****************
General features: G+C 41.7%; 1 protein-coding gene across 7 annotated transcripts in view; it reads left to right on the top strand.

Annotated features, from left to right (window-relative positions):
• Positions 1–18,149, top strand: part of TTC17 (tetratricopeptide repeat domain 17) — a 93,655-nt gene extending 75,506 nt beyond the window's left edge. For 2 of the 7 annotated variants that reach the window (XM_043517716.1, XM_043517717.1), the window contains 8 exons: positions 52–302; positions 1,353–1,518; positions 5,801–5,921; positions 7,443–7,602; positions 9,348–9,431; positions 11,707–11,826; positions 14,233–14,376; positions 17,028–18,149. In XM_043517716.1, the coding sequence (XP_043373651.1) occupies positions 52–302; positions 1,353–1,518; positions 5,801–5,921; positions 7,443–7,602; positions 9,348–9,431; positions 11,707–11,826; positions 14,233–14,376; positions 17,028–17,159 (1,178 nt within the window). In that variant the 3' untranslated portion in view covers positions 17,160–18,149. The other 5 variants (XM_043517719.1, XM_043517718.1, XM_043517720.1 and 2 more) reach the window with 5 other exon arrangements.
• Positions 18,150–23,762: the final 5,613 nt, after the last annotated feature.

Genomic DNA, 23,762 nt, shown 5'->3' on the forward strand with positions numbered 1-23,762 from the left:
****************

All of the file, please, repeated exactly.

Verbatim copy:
General features: G+C 41.7%; 1 protein-coding gene across 7 annotated transcripts in view; it reads left to right on the top strand.

Annotated features, from left to right (window-relative positions):
• Positions 1–18,149, top strand: part of TTC17 (tetratricopeptide repeat domain 17) — a 93,655-nt gene extending 75,506 nt beyond the window's left edge. For 2 of the 7 annotated variants that reach the window (XM_043517716.1, XM_043517717.1), the window contains 8 exons: positions 52–302; positions 1,353–1,518; positions 5,801–5,921; positions 7,443–7,602; positions 9,348–9,431; positions 11,707–11,826; positions 14,233–14,376; positions 17,028–18,149. In XM_043517716.1, the coding sequence (XP_043373651.1) occupies positions 52–302; positions 1,353–1,518; positions 5,801–5,921; positions 7,443–7,602; positions 9,348–9,431; positions 11,707–11,826; positions 14,233–14,376; positions 17,028–17,159 (1,178 nt within the window). In that variant the 3' untranslated portion in view covers positions 17,160–18,149. The other 5 variants (XM_043517719.1, XM_043517718.1, XM_043517720.1 and 2 more) reach the window with 5 other exon arrangements.
• Positions 18,150–23,762: the final 5,613 nt, after the last annotated feature.

Genomic DNA, 23,762 nt, shown 5'->3' on the forward strand with positions numbered 1-23,762 from the left: